botsford and Chilliwack campus in exchange for . . . what? Cheap beer? A restaurant that is fiscally never going to work? If the events budgets are handed over to AfterMath, it would only make sense for Doyle to resign his position and pay, because he would be out of a job. Do we need a VP social if we are no longer going to have events? AfterMath can take care of events, right? Students from Chilliwack and Hope can take a hike. Or better yet, why not just gut all the programs that SUS currently offers, and give all the cash to AfterMath. I motion that we rename SUS the AfterMath Student Society (ASS). Why not? That way we can all keep getting our chicken strips for a few dollars less than at Sodexo. That way we can all keep getting our beer for a few dollars less than at Finnegans (wait, they offer pitchers for $9.99 on Thursdays, scrap that). ASS will provide all we need as students. ASS will advocate on our behalf – when it comes to chicken dipping sauce! ASS will speak for those who have a small voice – unless they eat at Sodexo! ASS will provide us with health insurance, provided there are funds left over after the nuggets are paid for! ASS! ASS! ASS! (Are you with me!?!) Now, obviously I am speaking with my tongue firmly planted in my cheek, but the real question we ought to be asking is this: what is the point of SUS? When the board was elected with the classically strong mandate that is given in a student election, what was that mandate? What does SUS exist for? I think it is for more than subsidized french fries. The SUS website states that “The mission of the SUS is to create a strong, unified student voice and to provide innovative and valuable services to its members by advocating on behalf of and collaborating with the Student Body, UFV and the community.” I wholeheartedly agree with this statement. The question now, is, does the continued funding of AfterMath fit into this mission state-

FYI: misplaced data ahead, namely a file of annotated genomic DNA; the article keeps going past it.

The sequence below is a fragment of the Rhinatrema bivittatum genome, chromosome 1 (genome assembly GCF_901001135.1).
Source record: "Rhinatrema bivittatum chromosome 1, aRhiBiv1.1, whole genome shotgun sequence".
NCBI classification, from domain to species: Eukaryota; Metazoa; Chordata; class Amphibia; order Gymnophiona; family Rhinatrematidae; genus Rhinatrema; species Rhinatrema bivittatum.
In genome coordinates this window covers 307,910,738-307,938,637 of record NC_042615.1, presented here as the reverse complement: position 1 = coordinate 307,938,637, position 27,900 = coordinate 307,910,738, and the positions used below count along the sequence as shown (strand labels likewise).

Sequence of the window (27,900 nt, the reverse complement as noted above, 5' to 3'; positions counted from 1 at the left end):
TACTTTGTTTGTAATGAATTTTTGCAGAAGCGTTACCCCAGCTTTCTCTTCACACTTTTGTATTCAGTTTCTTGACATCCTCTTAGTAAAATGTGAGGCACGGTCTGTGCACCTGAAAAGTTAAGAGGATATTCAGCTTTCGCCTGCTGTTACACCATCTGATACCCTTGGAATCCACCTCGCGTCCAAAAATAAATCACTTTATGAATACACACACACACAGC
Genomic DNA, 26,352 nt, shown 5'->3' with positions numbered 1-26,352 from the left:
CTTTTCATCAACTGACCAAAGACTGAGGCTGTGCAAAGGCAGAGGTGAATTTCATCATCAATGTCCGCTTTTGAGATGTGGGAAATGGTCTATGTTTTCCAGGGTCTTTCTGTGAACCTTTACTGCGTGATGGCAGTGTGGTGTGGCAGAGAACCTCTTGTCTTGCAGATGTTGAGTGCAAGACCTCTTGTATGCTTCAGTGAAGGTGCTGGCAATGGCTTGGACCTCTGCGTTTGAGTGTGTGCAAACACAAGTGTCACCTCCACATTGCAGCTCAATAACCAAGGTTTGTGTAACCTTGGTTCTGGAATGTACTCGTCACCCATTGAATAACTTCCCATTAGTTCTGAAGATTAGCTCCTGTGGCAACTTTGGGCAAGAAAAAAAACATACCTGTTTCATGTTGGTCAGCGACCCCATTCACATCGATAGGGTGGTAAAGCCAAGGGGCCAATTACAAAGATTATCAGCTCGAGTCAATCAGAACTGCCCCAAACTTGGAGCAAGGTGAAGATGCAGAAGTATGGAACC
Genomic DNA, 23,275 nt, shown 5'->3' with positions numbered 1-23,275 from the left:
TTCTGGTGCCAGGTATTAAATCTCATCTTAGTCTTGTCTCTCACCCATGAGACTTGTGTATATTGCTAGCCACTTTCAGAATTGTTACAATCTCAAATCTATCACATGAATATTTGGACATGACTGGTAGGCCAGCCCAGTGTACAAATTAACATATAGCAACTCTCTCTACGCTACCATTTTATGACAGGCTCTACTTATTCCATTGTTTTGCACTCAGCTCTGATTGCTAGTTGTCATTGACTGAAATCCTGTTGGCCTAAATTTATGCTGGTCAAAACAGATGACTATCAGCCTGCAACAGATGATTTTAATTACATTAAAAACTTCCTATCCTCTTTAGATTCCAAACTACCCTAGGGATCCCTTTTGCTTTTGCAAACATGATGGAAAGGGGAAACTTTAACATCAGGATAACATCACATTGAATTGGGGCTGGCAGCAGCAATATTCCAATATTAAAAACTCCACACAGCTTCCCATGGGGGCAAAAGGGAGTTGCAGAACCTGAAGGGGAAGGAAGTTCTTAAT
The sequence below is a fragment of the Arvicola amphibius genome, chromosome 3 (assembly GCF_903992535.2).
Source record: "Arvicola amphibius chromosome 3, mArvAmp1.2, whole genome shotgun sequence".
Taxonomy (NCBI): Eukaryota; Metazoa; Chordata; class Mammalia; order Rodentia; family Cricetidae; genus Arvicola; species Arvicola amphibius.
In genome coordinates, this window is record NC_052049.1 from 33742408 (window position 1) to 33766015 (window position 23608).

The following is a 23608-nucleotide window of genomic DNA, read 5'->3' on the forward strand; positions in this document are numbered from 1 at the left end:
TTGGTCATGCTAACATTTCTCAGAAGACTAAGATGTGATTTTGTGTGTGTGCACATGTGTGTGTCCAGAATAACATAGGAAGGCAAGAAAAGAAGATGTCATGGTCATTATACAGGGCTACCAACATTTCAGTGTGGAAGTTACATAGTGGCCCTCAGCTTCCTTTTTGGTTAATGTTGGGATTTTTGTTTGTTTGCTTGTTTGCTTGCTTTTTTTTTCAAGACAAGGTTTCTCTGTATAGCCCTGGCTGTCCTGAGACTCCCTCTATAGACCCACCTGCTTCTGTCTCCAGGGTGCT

ment? No. If the purpose of SUS is to “provide innovative and valuable services to its members,” AfterMath cannot possibly fit into either of those categories, while simultaneously running a massive deficit that wipes out the budgets of very valuable services for the members of SUS. By putting SUS at risk of bankruptcy, running through the budget like a bull in a china shop and, by necessity, devoting major funds to one portion of the student population while excluding others (ie. Chilliwack, et al.), AfterMath unfortunately finds itself outside of the SUS mandate. Perhaps one day AfterMath could be an innovative and valuable service for students at UFV, but in its current state, it is simply not feasible. Now, to those who argue that AfterMath provides a great place to hold student events and it needs to be saved at all costs, I would say this: can we not continue to use the space that AfterMath currently occupies? Food could be made, alcohol could be served when the appropriate permits were obtained, and events could be held on an asneeded basis. The sad fact is that those who support bailing out the sinking ship that is AfterMath, though small in number, are a powerful enough force to get their way. Since no one votes in SUS elections and very few will show up the the EGM this Wednesday, a relatively small group can (and likely will) divert major amounts of funding away from programs that serve the wider student body to prop up AfterMath. In fact, the Facebook group “Oppose closure of AfterMath” has set their event to November 28 – the second EGM attempt, rather than November 21. This means that less students would be required to make changes, as the quorum for the second attempt is far smaller. ASS will prevail. The system is broken.
Why AfterMath can be saved DEREK FROESE SAVE AFTERMATH STUDENT GROUP